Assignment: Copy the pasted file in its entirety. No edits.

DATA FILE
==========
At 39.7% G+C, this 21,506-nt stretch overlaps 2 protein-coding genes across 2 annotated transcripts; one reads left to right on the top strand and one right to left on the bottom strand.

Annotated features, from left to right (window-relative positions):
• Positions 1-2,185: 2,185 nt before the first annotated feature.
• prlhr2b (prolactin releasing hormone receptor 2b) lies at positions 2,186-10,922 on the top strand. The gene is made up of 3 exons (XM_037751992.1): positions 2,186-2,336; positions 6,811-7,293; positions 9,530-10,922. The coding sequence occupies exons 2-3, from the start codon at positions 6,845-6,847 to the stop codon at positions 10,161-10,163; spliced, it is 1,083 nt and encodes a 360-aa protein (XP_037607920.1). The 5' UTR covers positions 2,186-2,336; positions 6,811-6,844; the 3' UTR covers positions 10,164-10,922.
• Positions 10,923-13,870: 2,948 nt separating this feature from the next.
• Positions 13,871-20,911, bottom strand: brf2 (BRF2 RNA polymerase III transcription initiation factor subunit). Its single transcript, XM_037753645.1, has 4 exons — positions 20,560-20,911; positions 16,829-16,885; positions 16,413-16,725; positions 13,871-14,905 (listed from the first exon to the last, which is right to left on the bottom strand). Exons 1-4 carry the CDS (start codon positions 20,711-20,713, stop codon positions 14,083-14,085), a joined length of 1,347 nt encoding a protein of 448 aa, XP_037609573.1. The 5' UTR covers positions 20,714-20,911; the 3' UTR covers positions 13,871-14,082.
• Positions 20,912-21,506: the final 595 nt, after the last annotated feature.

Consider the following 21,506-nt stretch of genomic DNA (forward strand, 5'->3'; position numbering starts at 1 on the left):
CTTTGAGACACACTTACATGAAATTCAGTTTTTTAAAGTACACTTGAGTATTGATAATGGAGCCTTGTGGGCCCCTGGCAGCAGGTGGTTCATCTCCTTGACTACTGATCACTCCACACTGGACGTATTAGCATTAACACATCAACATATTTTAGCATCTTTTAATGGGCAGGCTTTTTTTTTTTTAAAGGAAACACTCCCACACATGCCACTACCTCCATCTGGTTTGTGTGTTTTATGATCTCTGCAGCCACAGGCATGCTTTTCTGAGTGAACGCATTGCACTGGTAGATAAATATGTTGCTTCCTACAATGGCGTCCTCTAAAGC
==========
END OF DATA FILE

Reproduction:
At 39.7% G+C, this 21,506-nt stretch overlaps 2 protein-coding genes across 2 annotated transcripts; one reads left to right on the top strand and one right to left on the bottom strand.

Annotated features, from left to right (window-relative positions):
• Positions 1-2,185: 2,185 nt before the first annotated feature.
• prlhr2b (prolactin releasing hormone receptor 2b) lies at positions 2,186-10,922 on the top strand. The gene is made up of 3 exons (XM_037751992.1): positions 2,186-2,336; positions 6,811-7,293; positions 9,530-10,922. The coding sequence occupies exons 2-3, from the start codon at positions 6,845-6,847 to the stop codon at positions 10,161-10,163; spliced, it is 1,083 nt and encodes a 360-aa protein (XP_037607920.1). The 5' UTR covers positions 2,186-2,336; positions 6,811-6,844; the 3' UTR covers positions 10,164-10,922.
• Positions 10,923-13,870: 2,948 nt separating this feature from the next.
• Positions 13,871-20,911, bottom strand: brf2 (BRF2 RNA polymerase III transcription initiation factor subunit). Its single transcript, XM_037753645.1, has 4 exons — positions 20,560-20,911; positions 16,829-16,885; positions 16,413-16,725; positions 13,871-14,905 (listed from the first exon to the last, which is right to left on the bottom strand). Exons 1-4 carry the CDS (start codon positions 20,711-20,713, stop codon positions 14,083-14,085), a joined length of 1,347 nt encoding a protein of 448 aa, XP_037609573.1. The 5' UTR covers positions 20,714-20,911; the 3' UTR covers positions 13,871-14,082.
• Positions 20,912-21,506: the final 595 nt, after the last annotated feature.

Consider the following 21,506-nt stretch of genomic DNA (forward strand, 5'->3'; position numbering starts at 1 on the left):
CTTTGAGACACACTTACATGAAATTCAGTTTTTTAAAGTACACTTGAGTATTGATAATGGAGCCTTGTGGGCCCCTGGCAGCAGGTGGTTCATCTCCTTGACTACTGATCACTCCACACTGGACGTATTAGCATTAACACATCAACATATTTTAGCATCTTTTAATGGGCAGGCTTTTTTTTTTTTAAAGGAAACACTCCCACACATGCCACTACCTCCATCTGGTTTGTGTGTTTTATGATCTCTGCAGCCACAGGCATGCTTTTCTGAGTGAACGCATTGCACTGGTAGATAAATATGTTGCTTCCTACAATGGCGTCCTCTAAAGC